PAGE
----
this week, about someone we both know who has just taken early retirement from a fairly senior post in one of the caring professions. He wondered if the church might be able to see, in his life-long, sincere commitment to his faith and his working experience, a reason for ordaining him. He was told that the whole process of discernment will take nearly four years. Well I ask you, no wonder we don't have enough priests! Do we deserve them? I'm not jumping to the conclusion that this person has a call, merely saying that there has to be a quicker way to test it out.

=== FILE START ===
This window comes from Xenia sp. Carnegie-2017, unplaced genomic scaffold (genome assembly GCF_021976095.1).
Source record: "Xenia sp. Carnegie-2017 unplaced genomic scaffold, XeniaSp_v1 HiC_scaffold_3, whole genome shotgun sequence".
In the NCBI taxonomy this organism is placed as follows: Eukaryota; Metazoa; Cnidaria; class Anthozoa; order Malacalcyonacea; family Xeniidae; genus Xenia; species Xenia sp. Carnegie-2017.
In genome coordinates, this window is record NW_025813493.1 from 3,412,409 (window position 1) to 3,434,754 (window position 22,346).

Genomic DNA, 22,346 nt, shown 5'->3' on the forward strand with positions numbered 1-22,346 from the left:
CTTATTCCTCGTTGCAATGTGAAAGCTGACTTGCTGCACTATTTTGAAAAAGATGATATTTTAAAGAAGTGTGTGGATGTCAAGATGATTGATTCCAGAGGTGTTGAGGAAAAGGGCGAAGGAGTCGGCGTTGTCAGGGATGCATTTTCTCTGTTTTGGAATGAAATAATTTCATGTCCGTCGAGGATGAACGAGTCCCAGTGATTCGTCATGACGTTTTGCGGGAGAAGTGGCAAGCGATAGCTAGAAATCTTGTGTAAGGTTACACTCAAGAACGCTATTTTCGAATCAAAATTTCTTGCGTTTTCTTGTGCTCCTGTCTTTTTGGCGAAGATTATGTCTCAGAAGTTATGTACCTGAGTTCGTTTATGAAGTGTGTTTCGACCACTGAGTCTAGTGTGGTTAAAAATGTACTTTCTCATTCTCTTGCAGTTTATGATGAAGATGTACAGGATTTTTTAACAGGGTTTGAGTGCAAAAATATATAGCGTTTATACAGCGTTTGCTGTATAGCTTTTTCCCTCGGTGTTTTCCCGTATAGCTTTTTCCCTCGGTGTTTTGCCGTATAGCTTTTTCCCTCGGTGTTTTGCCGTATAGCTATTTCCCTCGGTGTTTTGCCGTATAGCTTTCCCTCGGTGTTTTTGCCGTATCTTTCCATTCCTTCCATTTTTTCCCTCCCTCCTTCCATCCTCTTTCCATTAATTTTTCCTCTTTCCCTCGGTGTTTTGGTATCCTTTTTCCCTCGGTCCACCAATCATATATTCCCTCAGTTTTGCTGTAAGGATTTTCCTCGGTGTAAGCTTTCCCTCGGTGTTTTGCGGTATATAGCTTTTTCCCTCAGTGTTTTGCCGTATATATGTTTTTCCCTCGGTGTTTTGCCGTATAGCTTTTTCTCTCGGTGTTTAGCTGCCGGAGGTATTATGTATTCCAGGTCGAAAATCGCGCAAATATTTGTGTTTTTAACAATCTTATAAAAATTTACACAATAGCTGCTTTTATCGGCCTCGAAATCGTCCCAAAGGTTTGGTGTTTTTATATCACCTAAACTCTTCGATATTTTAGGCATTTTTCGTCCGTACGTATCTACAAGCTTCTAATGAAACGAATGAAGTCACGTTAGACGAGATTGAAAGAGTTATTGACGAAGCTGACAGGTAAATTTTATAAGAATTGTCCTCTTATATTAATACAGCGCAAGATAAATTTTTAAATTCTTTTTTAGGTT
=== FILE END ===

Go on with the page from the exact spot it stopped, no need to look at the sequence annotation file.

I get asked about twice a month (often by a bishop) why we don't have more young women coming forward. Do they really need to ask? Would you expect young women to wonder if they are called to serve a community which distinguishes itself from other communities (legal, medical, educational, scientific, business......) by being the only one actively to exclude women's presence and voices from senior leadership roles? Again, I am not saying that there isn't sometimes an absence of women in other spheres, but at least the absence isn't upheld by the rules of the organisation or the law of the land. And in all the endless debates about women priests and bishops, have we ever actively sought to learn about the shape of priesthood as it is inhabited by women? Can most dioceses tell a young woman who might need to be on maternity leave what the arrangements are for covering her period of maternity leave? I think the Church of England is pretty much classed, in most people's minds, with groups who do not honestly believe women are as capable or as able to lead as men. This is not likely to inspire women to offer themselves for a role in which the church is increasingly looking for leadership qualities.